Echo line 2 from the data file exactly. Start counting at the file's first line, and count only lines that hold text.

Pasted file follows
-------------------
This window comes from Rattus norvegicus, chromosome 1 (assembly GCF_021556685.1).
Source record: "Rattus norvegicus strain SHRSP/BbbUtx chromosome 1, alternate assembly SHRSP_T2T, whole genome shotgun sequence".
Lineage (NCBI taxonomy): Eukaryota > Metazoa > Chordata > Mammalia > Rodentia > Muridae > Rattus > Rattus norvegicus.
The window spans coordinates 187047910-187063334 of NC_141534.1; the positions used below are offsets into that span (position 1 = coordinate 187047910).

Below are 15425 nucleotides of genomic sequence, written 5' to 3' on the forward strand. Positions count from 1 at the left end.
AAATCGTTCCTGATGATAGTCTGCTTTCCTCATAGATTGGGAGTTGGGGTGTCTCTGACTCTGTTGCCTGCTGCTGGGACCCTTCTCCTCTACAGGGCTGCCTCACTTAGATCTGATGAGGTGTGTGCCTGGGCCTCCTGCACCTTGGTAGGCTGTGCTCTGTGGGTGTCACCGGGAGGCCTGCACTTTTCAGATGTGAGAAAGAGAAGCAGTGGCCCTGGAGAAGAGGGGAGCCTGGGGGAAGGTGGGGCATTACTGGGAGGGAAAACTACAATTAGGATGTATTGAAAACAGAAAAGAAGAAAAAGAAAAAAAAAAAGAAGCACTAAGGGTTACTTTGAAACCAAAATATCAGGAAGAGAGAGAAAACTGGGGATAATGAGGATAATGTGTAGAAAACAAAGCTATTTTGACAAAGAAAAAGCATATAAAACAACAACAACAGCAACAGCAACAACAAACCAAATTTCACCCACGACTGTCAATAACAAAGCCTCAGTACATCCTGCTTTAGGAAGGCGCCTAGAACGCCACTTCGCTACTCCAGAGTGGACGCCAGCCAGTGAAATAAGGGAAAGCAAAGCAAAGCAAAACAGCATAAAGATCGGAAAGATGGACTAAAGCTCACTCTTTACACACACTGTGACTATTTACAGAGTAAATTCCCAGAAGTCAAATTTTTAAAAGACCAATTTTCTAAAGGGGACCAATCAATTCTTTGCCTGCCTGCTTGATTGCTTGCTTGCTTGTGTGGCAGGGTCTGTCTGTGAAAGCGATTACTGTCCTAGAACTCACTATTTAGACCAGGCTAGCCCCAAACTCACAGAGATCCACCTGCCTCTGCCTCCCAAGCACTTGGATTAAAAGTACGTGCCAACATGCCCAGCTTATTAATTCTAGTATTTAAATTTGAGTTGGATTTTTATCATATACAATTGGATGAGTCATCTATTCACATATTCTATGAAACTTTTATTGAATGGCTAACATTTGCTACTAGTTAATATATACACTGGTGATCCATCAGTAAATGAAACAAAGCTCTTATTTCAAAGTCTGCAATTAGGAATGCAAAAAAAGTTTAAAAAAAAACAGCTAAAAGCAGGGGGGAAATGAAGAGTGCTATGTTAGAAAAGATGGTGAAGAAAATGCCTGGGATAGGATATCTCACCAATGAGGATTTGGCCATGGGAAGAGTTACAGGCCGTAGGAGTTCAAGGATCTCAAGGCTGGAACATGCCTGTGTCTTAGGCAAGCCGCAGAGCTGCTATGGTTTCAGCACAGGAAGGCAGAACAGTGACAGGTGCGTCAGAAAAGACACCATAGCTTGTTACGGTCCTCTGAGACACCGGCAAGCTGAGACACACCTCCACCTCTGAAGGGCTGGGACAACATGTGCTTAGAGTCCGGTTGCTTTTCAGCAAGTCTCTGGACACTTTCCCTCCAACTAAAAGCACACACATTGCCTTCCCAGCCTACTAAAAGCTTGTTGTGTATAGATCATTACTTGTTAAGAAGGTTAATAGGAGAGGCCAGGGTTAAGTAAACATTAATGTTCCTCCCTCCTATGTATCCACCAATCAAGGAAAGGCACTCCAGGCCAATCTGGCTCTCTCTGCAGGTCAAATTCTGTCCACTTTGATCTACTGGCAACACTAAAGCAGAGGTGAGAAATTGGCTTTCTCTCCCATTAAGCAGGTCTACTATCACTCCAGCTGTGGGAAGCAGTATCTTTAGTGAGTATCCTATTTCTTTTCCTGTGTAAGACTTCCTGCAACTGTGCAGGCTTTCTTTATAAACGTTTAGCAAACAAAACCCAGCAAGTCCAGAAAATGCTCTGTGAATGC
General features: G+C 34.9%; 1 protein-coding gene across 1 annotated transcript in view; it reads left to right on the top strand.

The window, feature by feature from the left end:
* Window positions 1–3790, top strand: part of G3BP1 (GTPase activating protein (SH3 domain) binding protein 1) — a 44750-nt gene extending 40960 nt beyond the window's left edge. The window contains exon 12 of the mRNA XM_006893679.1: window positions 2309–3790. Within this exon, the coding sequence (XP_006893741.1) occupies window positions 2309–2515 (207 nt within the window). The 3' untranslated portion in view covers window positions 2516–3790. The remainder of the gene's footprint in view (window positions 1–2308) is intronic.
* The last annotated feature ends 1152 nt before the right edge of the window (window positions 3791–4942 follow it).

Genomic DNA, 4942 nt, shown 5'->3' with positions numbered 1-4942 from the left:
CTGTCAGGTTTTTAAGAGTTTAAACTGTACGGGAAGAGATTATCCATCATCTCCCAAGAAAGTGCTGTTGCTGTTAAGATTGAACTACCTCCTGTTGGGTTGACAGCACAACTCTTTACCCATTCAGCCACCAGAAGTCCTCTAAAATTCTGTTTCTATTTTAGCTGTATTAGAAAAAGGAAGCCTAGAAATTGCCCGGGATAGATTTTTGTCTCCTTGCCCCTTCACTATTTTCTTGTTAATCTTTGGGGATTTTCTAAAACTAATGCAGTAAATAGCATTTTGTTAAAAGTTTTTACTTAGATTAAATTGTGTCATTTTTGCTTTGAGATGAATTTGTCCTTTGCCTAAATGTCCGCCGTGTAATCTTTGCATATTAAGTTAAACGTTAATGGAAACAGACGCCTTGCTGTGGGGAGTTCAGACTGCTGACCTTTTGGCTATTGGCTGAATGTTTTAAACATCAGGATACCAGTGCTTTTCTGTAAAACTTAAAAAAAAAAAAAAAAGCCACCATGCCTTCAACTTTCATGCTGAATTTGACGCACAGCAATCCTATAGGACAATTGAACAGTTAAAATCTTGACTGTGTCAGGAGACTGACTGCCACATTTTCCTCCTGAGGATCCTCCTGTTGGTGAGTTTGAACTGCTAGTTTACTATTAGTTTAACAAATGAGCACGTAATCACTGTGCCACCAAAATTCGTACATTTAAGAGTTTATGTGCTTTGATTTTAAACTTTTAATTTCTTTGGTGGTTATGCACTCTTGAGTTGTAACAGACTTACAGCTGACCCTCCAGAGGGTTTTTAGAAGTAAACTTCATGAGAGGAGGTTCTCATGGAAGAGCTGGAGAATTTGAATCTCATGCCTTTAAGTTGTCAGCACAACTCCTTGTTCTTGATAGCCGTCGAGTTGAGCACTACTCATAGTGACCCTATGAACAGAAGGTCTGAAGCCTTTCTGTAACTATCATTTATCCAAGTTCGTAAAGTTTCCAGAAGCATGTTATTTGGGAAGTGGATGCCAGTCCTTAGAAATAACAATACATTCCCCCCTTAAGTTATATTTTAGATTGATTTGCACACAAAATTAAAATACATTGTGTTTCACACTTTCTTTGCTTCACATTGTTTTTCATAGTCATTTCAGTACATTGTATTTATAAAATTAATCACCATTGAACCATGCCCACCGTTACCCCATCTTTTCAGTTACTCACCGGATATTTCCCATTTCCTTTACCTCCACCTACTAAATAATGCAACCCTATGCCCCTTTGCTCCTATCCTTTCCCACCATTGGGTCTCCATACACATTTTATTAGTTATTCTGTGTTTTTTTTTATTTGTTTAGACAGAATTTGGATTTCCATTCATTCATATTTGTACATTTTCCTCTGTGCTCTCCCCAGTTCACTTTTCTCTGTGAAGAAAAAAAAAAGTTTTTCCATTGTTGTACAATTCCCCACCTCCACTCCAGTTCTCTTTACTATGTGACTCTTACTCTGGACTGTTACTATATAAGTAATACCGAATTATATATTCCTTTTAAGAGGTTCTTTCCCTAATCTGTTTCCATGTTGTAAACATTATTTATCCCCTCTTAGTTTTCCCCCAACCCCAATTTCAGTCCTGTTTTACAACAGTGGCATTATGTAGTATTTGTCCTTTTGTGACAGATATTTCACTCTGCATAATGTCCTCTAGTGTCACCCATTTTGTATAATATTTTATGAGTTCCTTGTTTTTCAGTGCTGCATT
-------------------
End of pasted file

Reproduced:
Source record: "Rattus norvegicus strain SHRSP/BbbUtx chromosome 1, alternate assembly SHRSP_T2T, whole genome shotgun sequence".